Heightening EU frictions, Poland queries pact on violence against women
Poland’s highest constitutional court is to scrutinize a European pact on violence against women, the prime minister said on Thursday, after a cabinet member said Warsaw should quit the treaty which the nationalist government considers too liberal.
Controversy over the Istanbul Convention threatens to worsen frictions between the ruling Law and Justice (PiS) party and European Union (EU) institutions anxious about democratic standards and rights in Poland.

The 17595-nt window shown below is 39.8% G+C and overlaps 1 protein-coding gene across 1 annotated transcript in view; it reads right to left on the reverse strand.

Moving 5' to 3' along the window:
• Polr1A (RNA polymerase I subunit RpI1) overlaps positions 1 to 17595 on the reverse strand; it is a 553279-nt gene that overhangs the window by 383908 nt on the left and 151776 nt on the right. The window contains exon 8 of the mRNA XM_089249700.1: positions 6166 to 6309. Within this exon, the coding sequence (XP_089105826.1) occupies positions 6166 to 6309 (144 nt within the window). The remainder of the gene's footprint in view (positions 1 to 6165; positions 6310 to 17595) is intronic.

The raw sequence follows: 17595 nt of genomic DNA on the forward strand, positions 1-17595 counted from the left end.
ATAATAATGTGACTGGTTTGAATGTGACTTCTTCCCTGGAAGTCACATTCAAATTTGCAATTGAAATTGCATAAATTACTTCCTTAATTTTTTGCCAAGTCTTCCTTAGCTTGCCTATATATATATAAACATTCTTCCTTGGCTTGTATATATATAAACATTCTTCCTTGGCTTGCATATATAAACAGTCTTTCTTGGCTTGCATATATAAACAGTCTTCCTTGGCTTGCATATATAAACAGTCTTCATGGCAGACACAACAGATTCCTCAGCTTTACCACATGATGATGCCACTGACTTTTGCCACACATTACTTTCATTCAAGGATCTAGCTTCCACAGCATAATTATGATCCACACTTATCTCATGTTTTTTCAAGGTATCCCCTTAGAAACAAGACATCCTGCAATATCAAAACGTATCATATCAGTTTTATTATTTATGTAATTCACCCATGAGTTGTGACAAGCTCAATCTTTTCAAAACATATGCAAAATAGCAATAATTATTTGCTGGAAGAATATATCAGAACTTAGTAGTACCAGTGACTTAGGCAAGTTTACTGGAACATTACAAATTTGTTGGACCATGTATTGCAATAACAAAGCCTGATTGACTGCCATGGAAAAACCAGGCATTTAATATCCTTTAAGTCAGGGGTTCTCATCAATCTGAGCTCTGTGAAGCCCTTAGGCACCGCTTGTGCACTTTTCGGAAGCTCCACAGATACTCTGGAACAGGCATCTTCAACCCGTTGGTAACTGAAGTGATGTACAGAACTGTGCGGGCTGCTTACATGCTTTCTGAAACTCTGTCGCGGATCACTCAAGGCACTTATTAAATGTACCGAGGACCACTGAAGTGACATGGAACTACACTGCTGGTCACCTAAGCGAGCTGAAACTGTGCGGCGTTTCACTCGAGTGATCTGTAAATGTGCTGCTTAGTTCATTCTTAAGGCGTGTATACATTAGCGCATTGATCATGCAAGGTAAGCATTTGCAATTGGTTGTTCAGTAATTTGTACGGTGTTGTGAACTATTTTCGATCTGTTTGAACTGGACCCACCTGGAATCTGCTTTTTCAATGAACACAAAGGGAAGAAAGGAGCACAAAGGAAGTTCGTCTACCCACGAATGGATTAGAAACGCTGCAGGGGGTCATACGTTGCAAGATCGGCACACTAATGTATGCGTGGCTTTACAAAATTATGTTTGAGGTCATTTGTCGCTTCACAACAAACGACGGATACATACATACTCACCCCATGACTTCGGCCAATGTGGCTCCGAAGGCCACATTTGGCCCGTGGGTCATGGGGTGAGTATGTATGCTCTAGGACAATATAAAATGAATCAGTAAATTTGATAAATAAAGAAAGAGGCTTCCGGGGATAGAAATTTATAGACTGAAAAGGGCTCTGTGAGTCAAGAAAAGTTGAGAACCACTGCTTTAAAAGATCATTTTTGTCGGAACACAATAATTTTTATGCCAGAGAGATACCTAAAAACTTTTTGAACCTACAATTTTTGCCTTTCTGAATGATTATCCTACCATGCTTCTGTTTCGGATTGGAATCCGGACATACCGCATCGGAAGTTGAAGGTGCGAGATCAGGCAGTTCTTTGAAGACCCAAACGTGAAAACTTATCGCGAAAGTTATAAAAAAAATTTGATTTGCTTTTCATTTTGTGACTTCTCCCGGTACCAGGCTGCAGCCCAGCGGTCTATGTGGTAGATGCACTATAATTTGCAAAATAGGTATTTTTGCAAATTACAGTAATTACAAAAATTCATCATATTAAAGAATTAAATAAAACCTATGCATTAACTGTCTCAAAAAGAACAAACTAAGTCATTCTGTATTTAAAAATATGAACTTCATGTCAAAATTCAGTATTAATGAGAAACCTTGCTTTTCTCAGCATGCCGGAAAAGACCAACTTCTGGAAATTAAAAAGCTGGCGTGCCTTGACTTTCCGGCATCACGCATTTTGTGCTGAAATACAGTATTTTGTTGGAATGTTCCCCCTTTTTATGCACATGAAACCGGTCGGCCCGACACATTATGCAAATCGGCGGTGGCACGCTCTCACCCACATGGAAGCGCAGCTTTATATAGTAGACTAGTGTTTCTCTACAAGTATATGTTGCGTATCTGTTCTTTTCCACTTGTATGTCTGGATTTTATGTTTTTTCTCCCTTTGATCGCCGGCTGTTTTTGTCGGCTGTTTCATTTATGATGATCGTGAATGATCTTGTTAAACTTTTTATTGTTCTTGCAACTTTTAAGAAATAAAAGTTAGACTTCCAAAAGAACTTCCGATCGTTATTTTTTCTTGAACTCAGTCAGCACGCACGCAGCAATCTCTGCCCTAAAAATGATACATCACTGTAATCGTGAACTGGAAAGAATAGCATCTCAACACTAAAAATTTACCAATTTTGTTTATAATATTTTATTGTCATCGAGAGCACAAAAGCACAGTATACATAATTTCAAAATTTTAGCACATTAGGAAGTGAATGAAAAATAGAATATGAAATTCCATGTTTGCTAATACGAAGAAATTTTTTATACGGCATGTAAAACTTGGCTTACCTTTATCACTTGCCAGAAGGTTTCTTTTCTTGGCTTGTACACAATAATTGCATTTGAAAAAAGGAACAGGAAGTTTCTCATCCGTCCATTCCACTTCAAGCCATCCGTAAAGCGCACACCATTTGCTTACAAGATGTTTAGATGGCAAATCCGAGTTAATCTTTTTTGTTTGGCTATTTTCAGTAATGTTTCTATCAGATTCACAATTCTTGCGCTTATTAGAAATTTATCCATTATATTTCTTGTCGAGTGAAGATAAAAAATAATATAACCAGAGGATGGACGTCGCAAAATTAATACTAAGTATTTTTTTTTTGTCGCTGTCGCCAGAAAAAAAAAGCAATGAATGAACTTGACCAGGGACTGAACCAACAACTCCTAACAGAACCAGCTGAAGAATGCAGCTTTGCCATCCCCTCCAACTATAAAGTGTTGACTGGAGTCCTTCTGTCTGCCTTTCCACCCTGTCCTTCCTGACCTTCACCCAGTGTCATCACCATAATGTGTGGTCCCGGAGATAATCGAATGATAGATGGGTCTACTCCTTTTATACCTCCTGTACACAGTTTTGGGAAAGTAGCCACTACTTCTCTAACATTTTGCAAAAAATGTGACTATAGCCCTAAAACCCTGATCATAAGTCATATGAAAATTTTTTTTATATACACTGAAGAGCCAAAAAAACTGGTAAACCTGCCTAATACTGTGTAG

“I’ve decided to ask the Constitutional Tribunal to examine whether the convention is in line with the Polish constitution,” Polish Prime Minister Mateusz Morawiecki told a news conference.
The PiS and its partners align themselves with the Catholic Church and object to the Council of Europe convention as disrespectful of religion and potentially undermining family values with its description of gender as a “social” role.
Morawiecki said Poland had taken big steps to protect women through legislation and other means, and he wanted to acknowledge worries the pact had an “ideological” basis. “These are serious concerns and we can’t overlook them,” he said.
30 July 2020